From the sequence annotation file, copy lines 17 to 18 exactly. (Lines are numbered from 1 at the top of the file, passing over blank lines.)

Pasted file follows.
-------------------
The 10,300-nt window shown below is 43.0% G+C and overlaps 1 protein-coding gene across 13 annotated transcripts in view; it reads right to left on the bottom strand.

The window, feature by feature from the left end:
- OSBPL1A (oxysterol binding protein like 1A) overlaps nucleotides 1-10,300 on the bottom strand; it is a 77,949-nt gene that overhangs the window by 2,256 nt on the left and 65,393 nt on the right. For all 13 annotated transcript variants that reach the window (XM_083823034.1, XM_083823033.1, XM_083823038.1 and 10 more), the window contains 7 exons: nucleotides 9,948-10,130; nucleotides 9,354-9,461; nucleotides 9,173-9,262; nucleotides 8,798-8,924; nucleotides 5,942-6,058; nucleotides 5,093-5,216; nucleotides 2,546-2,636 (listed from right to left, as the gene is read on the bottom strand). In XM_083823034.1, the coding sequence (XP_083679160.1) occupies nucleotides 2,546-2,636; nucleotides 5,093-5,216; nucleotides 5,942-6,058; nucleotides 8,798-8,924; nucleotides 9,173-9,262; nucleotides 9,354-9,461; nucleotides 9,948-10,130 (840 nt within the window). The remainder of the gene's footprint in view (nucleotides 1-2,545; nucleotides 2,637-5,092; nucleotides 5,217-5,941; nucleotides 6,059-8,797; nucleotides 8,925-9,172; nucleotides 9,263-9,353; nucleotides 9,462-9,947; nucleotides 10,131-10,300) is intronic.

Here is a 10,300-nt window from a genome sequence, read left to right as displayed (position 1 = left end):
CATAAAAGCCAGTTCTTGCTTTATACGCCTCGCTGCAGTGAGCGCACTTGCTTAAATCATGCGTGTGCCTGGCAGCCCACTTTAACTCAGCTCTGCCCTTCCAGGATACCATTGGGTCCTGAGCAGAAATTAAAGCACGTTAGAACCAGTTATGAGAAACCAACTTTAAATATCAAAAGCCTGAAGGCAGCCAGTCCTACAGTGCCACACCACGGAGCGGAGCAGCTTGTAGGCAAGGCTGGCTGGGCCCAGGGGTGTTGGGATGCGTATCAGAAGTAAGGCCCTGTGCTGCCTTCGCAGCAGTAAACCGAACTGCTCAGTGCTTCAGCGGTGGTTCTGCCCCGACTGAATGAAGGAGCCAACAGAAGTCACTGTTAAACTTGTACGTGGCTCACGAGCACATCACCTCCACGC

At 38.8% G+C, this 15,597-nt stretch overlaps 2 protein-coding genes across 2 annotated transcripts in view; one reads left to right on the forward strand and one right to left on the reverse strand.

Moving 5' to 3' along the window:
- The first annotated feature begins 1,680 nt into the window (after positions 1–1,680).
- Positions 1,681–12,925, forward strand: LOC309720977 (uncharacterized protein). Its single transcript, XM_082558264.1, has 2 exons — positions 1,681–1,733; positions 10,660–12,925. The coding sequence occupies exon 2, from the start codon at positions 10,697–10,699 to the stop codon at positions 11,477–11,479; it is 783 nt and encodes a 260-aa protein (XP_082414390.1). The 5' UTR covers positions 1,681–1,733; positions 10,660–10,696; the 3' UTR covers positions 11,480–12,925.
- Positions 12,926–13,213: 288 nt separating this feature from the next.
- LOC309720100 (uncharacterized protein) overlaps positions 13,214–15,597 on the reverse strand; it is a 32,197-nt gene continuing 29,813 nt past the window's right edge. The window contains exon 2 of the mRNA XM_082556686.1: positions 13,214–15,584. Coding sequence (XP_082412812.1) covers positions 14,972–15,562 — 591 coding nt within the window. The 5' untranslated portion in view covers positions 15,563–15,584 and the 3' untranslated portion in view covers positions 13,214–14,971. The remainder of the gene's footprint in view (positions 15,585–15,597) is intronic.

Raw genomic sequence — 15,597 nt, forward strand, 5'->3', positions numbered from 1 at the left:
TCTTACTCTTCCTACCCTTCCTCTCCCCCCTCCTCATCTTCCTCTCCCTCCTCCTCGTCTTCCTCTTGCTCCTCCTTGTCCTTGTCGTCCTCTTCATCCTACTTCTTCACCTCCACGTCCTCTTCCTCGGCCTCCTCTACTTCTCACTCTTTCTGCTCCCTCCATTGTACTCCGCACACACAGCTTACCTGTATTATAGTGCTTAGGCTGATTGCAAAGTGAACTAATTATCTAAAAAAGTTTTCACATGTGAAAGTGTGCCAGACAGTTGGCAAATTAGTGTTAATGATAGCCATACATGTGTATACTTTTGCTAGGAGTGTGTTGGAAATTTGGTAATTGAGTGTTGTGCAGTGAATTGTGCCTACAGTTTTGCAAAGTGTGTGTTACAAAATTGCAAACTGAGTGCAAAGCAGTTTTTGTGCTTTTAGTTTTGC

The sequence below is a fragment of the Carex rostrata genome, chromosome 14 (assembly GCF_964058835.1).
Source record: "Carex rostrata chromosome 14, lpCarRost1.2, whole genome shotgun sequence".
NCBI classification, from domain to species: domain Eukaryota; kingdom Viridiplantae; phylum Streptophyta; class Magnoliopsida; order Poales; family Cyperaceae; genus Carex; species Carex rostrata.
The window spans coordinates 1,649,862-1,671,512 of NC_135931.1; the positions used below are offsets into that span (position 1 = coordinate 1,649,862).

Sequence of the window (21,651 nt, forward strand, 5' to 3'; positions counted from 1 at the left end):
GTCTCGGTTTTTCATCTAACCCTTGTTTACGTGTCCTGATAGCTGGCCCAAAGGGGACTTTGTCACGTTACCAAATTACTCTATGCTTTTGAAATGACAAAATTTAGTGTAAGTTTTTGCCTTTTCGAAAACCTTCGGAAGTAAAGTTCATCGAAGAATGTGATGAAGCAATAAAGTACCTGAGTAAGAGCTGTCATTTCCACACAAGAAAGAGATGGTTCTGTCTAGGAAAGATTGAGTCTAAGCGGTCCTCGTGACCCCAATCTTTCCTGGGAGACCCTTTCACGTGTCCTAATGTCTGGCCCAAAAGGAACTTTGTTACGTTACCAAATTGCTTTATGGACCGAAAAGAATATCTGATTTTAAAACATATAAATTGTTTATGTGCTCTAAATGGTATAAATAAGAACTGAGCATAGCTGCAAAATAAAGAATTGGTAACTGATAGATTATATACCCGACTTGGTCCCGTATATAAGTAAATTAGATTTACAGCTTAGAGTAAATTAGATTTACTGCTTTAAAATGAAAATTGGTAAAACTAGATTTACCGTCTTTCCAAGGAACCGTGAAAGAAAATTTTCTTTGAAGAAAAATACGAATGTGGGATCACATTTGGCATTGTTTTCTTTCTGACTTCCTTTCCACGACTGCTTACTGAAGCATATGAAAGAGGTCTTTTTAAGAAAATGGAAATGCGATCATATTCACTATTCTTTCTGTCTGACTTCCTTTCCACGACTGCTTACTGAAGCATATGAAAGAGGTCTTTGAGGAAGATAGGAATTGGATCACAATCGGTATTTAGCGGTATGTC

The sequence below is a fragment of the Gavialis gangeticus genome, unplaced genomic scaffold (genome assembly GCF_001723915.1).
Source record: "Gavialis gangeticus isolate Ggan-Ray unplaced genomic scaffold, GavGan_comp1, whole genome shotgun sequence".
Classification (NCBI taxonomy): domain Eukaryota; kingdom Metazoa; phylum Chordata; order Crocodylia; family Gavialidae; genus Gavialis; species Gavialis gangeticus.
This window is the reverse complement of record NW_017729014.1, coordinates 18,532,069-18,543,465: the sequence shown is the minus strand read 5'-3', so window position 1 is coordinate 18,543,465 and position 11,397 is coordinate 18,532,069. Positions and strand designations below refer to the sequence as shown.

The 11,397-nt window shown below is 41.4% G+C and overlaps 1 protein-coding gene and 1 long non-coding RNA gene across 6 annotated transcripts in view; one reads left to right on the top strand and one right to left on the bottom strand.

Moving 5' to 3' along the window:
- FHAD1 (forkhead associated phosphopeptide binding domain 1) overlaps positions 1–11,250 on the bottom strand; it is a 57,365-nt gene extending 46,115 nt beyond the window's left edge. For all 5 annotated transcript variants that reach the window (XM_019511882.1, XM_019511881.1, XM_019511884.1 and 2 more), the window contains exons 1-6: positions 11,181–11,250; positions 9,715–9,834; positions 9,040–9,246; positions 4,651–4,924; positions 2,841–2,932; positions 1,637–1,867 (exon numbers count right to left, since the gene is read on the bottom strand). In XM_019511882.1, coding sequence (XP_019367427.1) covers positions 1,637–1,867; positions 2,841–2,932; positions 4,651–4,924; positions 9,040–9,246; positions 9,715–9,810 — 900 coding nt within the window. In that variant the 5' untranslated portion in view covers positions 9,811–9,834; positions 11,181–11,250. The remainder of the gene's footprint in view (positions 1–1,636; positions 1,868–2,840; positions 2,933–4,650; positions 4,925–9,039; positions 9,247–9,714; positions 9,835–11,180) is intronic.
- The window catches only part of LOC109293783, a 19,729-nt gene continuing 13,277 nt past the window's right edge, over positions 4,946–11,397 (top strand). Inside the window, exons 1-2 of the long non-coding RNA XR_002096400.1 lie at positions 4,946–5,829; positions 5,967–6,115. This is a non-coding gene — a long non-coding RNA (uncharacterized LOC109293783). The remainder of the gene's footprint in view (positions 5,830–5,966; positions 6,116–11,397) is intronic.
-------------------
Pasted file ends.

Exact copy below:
The window spans coordinates 1,649,862-1,671,512 of NC_135931.1; the positions used below are offsets into that span (position 1 = coordinate 1,649,862).

Sequence of the window (21,651 nt, forward strand, 5' to 3'; positions counted from 1 at the left end):